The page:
Nearly 66% of people diagnosed with Type 2 diabetes have high-stress levels. Stress can both contribute to and can be a consequence of diabetes. Keeping your stress levels under control can help you manage your diabetes better.
What is Stress?
Stress is the way your mind and body reacts in any given situation. It might be temporary, like worrying about a meeting in the office or feeling tense before giving a presentation. Or it can be due to something serious like an accident or an illness. You may also have constant worries about finances or family relationships or coping with the loss of someone very close to you.
Stress can affect you emotionally, physically and mentally.
High stress can worsen your diabetes in 5 different ways-
Can Stress Cause Diabetes?
Many researchers are still exploring this question. However, there is enough evidence from several studies that suggest that stress increases the risk of developing Type 2 diabetes. High levels of stress hormones might stop insulin-producing cells in the pancreas from working correctly. Or people, when highly stressed out, might end up overeating and putting on weight. All these factors do cause diabetes or increase the risk.
Is it only ‘Negative Stress’ which can affect your blood sugars?
Not really. Even positive life changes can cause blood sugars to swing. For example, events like planning a wedding, moving to a new city or getting a job promotion – these ‘happy stressors’ can also cause the level of stress hormones to rise in your blood and lead to high blood sugars. This means that if you have diabetes or are at risk of developing it, you should keep a close watch on your sugars while various significant events keep happening in your life.
In the above section, we have tried to understand how stress can increase the risk of type 2 diabetes or worsen it further. However, having diabetes and managing it can be equally stressful and emotionally burdening for many. For example, a recent study on 100 patients diagnosed with Type 2 diabetes showed that 60% of patients had a high emotional burden of diabetes. This is the extent to which diabetes has affected them emotionally. As a result, these patients have started perceiving diabetes as a burden.
And 52% of patients had high regimen distress. The regimen includes all lifestyle behaviours like following a strict diet, exercising regularly, finding time for relaxation, taking medicines on time, monitoring blood sugar levels regularly – all of this can add a lot of stress to an individual.
In addition to this, some people with diabetes worry about hypoglycemia (a condition in which blood sugars drop below 70 mg/dL). It might be stressful wondering when and where hypo might happen and how to manage it. This is known as hypo anxiety.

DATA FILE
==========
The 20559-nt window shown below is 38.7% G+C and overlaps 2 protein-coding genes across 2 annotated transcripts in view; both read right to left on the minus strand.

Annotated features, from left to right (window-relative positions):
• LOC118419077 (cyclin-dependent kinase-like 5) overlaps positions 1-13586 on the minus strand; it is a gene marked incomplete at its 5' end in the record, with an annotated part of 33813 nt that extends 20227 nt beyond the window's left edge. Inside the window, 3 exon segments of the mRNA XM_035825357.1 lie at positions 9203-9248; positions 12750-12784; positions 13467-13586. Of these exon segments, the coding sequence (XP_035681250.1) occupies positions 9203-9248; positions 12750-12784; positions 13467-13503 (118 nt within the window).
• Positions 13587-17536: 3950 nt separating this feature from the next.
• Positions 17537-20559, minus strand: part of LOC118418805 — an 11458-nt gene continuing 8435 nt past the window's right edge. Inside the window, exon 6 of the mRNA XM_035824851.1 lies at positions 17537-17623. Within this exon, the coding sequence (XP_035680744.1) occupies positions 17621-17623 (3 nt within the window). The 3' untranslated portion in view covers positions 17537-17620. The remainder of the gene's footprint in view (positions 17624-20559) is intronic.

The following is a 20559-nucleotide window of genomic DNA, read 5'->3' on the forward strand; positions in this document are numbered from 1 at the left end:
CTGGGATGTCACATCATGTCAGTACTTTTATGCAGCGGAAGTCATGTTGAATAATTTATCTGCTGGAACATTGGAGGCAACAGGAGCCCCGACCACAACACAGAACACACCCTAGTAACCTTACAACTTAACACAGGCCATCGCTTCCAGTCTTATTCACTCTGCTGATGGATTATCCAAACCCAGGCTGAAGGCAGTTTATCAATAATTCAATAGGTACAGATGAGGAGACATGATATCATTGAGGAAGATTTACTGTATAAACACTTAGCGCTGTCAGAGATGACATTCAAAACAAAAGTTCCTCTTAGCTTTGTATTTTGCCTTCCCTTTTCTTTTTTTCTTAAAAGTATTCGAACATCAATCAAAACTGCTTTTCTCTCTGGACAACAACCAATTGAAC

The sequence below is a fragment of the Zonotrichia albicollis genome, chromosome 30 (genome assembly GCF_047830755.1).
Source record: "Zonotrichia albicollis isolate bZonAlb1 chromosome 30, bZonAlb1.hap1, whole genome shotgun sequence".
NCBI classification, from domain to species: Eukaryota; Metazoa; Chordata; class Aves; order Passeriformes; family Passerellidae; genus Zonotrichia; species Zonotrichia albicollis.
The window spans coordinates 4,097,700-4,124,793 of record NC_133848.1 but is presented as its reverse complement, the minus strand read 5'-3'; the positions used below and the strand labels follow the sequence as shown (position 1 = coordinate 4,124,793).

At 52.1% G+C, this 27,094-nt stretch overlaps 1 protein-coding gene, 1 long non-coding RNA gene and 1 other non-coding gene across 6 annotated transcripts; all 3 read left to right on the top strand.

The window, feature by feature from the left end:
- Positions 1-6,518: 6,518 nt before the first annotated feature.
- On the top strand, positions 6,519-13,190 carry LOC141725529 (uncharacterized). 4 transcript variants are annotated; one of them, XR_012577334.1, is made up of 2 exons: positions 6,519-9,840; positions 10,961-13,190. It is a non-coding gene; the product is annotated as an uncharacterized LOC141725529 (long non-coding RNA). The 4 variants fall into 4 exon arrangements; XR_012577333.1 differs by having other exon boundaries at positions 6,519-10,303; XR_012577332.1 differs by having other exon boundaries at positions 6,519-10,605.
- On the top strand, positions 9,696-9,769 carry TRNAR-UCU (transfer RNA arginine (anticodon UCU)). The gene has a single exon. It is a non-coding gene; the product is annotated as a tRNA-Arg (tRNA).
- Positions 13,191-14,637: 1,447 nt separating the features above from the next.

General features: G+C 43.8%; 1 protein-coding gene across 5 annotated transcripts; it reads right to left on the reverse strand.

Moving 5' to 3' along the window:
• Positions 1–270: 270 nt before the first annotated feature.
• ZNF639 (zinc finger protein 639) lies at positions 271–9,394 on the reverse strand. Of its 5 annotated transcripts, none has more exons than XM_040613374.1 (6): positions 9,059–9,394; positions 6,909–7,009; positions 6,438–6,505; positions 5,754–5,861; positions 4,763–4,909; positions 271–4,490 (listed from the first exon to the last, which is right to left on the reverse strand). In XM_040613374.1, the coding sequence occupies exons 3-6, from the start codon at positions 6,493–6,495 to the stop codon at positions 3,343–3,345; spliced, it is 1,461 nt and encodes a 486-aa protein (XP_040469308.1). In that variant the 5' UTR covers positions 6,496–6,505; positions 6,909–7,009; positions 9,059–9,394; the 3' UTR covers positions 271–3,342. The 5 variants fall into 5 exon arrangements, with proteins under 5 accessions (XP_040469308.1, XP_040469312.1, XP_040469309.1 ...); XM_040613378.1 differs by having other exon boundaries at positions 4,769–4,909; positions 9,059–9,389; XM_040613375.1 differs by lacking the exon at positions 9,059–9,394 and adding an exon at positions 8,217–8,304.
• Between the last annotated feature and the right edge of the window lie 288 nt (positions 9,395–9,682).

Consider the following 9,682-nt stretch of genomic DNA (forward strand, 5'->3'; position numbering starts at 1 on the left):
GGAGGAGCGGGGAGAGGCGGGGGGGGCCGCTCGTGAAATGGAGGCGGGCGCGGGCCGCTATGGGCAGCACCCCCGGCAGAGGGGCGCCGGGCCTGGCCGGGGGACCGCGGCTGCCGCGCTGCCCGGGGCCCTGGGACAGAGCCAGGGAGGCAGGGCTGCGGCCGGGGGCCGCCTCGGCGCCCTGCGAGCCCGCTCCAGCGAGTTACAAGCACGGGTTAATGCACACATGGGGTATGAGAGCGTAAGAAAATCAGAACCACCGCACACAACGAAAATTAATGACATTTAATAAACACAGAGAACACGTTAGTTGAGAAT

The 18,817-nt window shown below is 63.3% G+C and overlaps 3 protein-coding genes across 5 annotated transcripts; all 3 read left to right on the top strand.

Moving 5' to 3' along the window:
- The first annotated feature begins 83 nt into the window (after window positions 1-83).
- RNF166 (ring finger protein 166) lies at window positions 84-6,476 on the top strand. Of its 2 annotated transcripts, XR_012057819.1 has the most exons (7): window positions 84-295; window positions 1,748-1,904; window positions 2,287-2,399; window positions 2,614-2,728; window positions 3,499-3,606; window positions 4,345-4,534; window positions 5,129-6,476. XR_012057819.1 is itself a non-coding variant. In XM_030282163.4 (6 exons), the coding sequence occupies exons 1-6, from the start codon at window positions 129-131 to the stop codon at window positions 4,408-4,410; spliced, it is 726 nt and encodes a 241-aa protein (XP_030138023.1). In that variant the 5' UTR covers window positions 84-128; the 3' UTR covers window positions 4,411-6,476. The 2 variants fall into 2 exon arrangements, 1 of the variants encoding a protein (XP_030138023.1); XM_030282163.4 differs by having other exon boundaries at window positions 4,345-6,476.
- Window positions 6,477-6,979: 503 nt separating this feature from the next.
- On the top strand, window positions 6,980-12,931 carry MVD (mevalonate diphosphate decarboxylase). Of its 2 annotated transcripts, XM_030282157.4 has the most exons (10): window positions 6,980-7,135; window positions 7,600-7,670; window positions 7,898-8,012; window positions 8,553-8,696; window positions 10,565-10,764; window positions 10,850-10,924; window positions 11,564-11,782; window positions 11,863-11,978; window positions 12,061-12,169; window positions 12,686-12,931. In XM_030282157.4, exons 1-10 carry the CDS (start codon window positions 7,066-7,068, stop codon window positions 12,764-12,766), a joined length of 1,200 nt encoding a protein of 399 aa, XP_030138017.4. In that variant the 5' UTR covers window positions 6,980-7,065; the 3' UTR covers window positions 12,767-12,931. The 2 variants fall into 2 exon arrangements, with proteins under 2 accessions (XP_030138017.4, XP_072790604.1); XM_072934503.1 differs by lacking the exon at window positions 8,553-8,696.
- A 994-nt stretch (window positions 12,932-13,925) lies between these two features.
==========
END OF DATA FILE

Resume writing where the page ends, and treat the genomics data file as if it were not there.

Diabefly Pro – A lifestyle program to manage stress and diabetes together
If you have diabetes, stress management is not only about finding different ways to relax; it is also about controlling your blood sugars. While stress can cause fluctuations in your blood glucose levels, the reverse can also happen. In other words, uncontrolled diabetes levels can affect your emotions too. So ignoring stress or pretending that you don’t have any stress will not help. Instead, you should take advice from an expert Diabetes Educator and a Clinical Psychologist to help you manage both — your blood sugar and your stress levels.
To help you manage stress and diabetes together, we have designed a multidisciplinary Diabetes Care Program for people with Diabetes – Diabefly Pro. Our team of experts includes a Clinical Psychologist, a Nutritionist & a Diabetes Educator and a Certified Physiotherapist. Diabefly is a digital program that provides 360-degree care focusing on the 3 main pillars of diabetes management: stress management, nutrition, and physical activity.
Get one-on-one consultation, guided group therapy sessions and prescription from Diabefly’s Clinical Psychologist to manage stress and prevent blood sugar fluctuations.
Pouwer, F., Kupper, N., & Adriaanse, M. C. (2010). Does emotional stress cause type 2 diabetes mellitus? A review from the European Depression in Diabetes (EDID) Research Consortium. Discovery medicine, 9(45), 112-118.
Lloyd, C., Smith, J., & Weinger, K. (2005). Stress and diabetes: a review of the links. Diabetes spectrum, 18(2), 121-127.
Napora, J. (2013). Managing stress and diabetes. American Diabetes Association.
Surwit, R. S., Schneider, M. S., & Feinglos, M. N. (1992). Stress and diabetes mellitus. Diabetes care, 15(10), 1413-1422.